If the momentum continues even as lockdowns are lifted in different cities, that means the Philippine’s central bank is on track to reach its goal of increasing the volume of e-payment transactions to 20% of total transactions in the country this year. The government began setting policies in 2015 to encourage more online payments, in a bid to bolster economic growth and financial inclusion, since smartphone penetration in the Philippines is high, but many people don’t have a traditional bank account, which often charge high fees.

Though lockdown restrictions in the Philippines have eased, Plaza said PayMongo is still seeing strong traction. “We believe the digital shift by Filipino businesses will continue, largely because both merchants and customers continue to practice safety measures such as staying at home and choosing online shopping despite the more lenient quarantine levels. Online will be the new normal for commerce.”

Startups – TechCrunch

Tonik raises $21 million to launch digital bank in the Philippines

A wave of digital banks, or neo-banks, has flourished in recent years in Western nations as people begin to flee megabanks.

While most of these startups are yet to prove they can turn a profit, entrepreneurs are beginning to replicate similar ideas in South Asian markets, where most people don’t have accounts with traditional banks at all. And for now, venture capitalists are backing this attempt.

Tonik Financial, a two-year-old startup in the Philippines, said on Monday it has raised $ 21 million in a new financing round to launch its digital bank aimed at the Southeast Asian market by September this year.

Sequoia Capital India and Point72 Ventures led Tonik’s Series A round, while existing investors Insignia and Credence participated in it, the startup said, which has raised $ 27 million to date.

Tonik, which recently received the license to operate a digital bank in the Philippines, said it will commercially launch the digital bank in the third quarter of this year.

Greg Krasnov, the founder and chief executive of Tonik, said according to his estimates, the retail savings market in the Philippines is worth $ 140 billion and the Southeast Asian nation also presents a $ 100 billion opportunity in unsecured consumer lending. TechCrunch could not independently corroborate these market estimations.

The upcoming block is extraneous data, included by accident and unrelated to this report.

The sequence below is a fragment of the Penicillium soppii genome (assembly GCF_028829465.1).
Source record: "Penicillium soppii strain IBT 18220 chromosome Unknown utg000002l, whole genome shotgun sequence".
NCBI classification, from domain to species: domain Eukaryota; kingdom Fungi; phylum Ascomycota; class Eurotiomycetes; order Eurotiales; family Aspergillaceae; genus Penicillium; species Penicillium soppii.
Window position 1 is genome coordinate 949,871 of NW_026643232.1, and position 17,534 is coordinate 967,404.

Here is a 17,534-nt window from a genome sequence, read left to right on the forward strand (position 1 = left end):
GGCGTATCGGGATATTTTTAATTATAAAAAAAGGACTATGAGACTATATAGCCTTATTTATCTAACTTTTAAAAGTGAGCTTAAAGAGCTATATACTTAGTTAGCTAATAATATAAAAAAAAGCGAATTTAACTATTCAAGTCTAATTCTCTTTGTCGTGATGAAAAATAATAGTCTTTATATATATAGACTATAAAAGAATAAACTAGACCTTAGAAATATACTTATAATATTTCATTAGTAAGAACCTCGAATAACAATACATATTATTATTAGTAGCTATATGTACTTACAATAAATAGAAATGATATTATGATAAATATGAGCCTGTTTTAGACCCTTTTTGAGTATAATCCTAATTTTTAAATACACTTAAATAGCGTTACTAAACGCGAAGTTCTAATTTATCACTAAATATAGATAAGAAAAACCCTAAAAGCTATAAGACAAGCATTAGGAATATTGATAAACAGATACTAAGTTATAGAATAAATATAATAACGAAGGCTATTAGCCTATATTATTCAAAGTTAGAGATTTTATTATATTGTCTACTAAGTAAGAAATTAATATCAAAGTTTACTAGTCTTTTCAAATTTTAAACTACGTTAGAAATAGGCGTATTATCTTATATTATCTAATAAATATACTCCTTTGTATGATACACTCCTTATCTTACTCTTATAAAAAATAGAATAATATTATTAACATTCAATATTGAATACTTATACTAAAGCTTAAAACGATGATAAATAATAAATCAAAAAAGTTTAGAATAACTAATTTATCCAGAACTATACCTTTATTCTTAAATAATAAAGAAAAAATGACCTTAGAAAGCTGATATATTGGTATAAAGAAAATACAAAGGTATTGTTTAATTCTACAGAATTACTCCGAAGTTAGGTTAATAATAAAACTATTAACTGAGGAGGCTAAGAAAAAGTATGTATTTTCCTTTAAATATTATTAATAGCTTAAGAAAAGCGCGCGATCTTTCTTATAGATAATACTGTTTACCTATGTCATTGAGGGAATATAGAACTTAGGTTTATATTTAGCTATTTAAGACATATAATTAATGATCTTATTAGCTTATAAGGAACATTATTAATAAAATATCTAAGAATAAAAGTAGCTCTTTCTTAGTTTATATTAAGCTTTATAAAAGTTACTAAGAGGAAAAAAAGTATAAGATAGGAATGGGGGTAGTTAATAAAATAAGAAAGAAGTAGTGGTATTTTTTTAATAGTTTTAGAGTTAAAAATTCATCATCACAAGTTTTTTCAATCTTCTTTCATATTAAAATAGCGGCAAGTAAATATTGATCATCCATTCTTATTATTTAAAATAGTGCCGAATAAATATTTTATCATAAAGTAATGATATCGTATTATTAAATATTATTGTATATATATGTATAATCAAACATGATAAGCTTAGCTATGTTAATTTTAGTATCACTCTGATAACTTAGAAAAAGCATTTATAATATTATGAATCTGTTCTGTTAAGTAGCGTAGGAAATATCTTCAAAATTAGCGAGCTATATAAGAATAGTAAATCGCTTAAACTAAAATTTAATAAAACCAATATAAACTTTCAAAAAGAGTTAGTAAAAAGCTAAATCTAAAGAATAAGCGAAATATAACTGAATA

Krasnov, who has previously incubated four financial services startups in Asia, said the coronavirus pandemic has prompted people to double down on their savings and has made it apparent that the vast majority of people in the Philippines need access to a digital bank.

“In the Philippines, where over 70% of the population remains unbanked, we are observing a rapid jump in consumer demand for digital banking and digital transfers since the start of the year,” he said.

“We are preparing to bring a highly differentiated experience to the Filipino consumer to address these needs and are honored to be supported in this by the regulators who have encouraged innovation and welcomed technology solutions to bolster financial inclusion,” he added.

In several South Asian markets, where, like the Philippines, much of the population remains unbanked, startups are racing to fill the void. But interestingly, most of them are serving startups and other small and medium businesses — and not individuals.

In India, for instance, Bangalore-based NiYo Solutions and Open are two of the heavily-backed startups that have amassed over a million businesses on their platforms.

RazorPay, another Bangalore-based startup, last year launched a range of features, such as corporate credit cards, and a single dashboard to help businesses manage transactions and provided them with the ability to automate recurring payouts. Some of these features are currently not offered by a traditional bank.

Startups – TechCrunch